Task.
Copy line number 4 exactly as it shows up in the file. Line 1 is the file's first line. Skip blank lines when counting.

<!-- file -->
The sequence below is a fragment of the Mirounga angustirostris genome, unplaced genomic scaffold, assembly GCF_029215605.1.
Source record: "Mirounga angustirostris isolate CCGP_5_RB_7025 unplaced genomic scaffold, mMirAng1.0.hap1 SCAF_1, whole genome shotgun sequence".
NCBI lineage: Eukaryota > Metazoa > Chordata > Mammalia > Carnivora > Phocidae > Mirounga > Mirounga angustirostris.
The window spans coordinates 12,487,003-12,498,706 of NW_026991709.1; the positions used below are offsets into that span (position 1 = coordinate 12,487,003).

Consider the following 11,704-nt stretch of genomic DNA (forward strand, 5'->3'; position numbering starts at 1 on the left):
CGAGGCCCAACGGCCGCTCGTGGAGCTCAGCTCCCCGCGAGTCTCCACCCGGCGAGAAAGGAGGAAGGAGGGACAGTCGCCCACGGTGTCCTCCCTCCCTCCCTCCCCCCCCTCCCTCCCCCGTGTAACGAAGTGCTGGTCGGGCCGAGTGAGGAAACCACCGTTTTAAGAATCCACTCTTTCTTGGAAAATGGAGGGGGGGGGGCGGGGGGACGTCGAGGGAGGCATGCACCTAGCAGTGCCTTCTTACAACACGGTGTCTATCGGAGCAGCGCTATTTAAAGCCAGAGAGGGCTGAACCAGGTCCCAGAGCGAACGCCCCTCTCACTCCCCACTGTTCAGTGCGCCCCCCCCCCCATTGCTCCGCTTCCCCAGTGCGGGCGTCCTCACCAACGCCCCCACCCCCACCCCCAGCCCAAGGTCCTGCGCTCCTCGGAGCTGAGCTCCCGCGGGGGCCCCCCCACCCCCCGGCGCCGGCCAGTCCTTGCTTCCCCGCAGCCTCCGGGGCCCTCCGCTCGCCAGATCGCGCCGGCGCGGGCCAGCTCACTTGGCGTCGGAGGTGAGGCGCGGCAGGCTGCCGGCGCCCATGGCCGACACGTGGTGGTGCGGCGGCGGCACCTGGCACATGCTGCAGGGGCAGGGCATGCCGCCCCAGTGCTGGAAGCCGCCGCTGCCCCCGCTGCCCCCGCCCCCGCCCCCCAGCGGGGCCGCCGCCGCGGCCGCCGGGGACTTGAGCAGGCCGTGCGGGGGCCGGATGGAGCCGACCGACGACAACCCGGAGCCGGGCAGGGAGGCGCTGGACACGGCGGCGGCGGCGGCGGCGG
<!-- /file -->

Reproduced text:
The window spans coordinates 12,487,003-12,498,706 of NW_026991709.1; the positions used below are offsets into that span (position 1 = coordinate 12,487,003).